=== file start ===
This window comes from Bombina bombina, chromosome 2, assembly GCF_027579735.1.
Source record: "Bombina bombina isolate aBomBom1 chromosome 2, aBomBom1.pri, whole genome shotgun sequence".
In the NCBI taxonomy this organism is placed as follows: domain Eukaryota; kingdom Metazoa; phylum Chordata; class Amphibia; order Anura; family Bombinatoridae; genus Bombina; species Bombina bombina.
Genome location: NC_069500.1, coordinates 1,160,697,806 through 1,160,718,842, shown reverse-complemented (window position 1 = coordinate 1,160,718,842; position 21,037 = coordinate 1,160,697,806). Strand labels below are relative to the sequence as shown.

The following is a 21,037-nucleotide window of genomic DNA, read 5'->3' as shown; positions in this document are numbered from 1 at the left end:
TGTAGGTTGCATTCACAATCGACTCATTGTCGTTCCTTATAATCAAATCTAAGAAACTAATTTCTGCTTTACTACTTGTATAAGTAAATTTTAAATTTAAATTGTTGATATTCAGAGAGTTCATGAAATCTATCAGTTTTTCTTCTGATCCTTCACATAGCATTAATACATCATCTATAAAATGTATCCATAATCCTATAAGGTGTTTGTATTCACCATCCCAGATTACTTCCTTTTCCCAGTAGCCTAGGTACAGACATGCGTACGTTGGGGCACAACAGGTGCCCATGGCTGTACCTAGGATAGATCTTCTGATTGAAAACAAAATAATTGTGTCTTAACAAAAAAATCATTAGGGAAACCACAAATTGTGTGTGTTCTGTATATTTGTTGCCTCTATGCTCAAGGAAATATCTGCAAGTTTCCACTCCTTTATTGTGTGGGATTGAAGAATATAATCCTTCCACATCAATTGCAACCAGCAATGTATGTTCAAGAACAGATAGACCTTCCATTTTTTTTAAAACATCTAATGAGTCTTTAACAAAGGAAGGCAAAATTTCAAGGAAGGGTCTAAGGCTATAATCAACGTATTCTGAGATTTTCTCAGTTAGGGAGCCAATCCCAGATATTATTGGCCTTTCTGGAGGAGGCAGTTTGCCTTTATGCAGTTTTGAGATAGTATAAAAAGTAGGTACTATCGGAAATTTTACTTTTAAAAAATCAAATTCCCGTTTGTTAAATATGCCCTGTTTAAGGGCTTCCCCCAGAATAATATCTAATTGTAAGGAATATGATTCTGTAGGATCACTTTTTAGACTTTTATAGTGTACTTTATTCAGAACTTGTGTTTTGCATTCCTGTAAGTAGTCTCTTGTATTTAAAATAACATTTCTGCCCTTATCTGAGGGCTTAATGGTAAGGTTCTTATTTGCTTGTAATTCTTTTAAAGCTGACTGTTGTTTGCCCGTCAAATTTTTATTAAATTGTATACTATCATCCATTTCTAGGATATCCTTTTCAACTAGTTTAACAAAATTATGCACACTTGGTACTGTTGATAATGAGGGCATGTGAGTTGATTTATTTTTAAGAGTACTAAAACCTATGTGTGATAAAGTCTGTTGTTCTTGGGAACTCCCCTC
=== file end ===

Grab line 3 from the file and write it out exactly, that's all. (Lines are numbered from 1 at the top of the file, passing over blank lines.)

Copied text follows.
In the NCBI taxonomy this organism is placed as follows: domain Eukaryota; kingdom Metazoa; phylum Chordata; class Amphibia; order Anura; family Bombinatoridae; genus Bombina; species Bombina bombina.